You went to high school and college in North Dakota. What led you to attend the University of Maine School of Law?
My plan was always to end up on the east coast, to be close to the United Nations and the human rights world. Right before attending Maine Law I put myself through college and planned on putting myself through law school. Maine Law offered a great legal education and is geographically close to New York, while it is also affordable.
What are some of your favorite memories of your time in law school?
My most memorable and favorite memory will have to be the “Eyes on the ICC” Conference that the International Law Society, which I led as President, hosted along with the United Nations Association of Maine. The panel consisted of stellar international law experts and State Department officials and brought in law students, professors, and the Maine legal community. Additionally, I don’t remember a moment when I wasn’t volunteering somewhere, whether it was Volunteer Lawyers Project, Immigrant Legal Advocacy Project, or elsewhere. I really appreciated the encouragement from the school to volunteer and be useful to the community.
When you weren’t in class or studying, where were you most likely to be found?
When I wasn’t in class or studying I was frequently found at the United Nations in New York City, working with many non-governmental organizations in their efforts to build and guide the International Criminal Court in The Hague, where I ended up clerking in 2004.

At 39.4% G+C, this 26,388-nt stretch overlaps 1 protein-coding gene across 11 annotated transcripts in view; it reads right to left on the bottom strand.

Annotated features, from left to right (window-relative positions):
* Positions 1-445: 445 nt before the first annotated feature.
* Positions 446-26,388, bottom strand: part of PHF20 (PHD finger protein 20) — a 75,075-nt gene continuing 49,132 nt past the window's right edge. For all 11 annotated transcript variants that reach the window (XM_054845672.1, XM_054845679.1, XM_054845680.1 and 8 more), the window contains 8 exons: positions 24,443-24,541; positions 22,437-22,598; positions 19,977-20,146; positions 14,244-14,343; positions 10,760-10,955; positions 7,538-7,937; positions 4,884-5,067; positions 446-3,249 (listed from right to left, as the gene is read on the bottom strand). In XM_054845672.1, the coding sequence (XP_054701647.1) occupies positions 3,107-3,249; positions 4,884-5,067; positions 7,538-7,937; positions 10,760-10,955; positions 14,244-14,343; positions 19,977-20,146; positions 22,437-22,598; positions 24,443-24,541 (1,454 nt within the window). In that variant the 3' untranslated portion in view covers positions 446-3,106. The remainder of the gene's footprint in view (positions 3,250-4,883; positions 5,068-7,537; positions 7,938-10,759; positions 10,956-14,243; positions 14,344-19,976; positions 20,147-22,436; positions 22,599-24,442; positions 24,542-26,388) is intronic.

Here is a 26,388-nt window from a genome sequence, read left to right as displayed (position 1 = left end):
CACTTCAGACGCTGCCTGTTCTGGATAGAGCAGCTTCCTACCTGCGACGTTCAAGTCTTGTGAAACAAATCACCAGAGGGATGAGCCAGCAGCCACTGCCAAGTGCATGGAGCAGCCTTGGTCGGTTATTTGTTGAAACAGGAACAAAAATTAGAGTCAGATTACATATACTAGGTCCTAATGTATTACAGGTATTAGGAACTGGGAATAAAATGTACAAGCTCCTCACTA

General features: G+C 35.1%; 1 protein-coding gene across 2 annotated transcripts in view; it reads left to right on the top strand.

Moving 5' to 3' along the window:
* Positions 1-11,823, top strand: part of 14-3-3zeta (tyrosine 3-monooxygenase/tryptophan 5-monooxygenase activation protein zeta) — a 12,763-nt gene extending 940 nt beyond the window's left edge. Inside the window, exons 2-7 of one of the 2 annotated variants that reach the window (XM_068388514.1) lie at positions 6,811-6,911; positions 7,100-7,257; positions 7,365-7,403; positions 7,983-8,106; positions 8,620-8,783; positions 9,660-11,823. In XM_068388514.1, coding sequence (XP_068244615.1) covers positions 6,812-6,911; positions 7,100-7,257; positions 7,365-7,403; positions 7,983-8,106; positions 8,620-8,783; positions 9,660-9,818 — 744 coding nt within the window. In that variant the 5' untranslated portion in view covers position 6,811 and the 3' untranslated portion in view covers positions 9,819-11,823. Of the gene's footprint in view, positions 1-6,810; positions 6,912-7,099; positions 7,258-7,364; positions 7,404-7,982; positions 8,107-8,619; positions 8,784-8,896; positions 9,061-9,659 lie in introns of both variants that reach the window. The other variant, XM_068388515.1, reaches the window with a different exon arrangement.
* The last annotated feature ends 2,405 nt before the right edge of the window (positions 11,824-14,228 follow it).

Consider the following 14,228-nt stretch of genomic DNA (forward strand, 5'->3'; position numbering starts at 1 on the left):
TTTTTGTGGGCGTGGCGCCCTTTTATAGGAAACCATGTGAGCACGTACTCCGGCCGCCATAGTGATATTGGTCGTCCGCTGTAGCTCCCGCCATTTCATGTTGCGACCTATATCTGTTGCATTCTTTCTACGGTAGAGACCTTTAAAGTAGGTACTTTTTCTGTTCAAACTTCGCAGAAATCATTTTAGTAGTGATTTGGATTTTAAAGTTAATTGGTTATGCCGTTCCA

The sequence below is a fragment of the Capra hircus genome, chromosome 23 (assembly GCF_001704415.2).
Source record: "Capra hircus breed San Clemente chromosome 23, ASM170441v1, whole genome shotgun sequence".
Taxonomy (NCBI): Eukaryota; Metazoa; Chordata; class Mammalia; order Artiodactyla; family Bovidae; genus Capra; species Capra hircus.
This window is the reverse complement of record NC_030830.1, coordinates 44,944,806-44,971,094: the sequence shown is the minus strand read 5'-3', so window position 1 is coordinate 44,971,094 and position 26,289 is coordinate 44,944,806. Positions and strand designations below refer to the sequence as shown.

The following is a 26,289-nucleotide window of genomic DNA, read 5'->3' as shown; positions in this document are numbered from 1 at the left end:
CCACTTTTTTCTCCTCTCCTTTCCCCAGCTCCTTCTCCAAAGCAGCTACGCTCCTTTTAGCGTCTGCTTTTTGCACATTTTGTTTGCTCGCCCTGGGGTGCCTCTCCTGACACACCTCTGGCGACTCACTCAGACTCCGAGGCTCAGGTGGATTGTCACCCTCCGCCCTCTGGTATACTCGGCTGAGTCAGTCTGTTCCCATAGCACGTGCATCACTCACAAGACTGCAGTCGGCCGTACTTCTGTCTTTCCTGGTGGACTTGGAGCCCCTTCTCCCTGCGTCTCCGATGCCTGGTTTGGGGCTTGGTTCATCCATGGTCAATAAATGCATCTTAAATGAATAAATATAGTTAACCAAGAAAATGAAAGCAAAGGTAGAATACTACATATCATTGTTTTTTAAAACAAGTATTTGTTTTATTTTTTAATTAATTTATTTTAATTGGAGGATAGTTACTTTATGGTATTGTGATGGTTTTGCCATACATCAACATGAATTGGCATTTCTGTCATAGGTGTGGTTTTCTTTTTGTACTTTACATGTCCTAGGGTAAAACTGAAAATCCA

Did your studies at Maine Law help prepare you for your role as a human rights advocate?
Aside from a wonderful and invaluable legal education, lifelong friendships with the students and faculty, I remember small but important things that the Law School did for me that I will never forget and appreciate to this day.
During my 2L and 3L years I worked for an organization that attended frequent Preparatory Commission meetings of the International Criminal Court at the United Nations in NYC. Eventually, after the Court was created, these meetings turned into the Assembly of States Parties of the ICC also being hosted at the UN. This was an amazing opportunity and my personal passion. The staff and faculty recognized this and allowed me to be flexible with my classes for these periods and study remotely, sometimes a week or two at a time mid-semester. This allowed me to witness history, observe international law in action, and help build the first in history permanent International Criminal Court, where I ended up working and which just celebrated its 10th anniversary.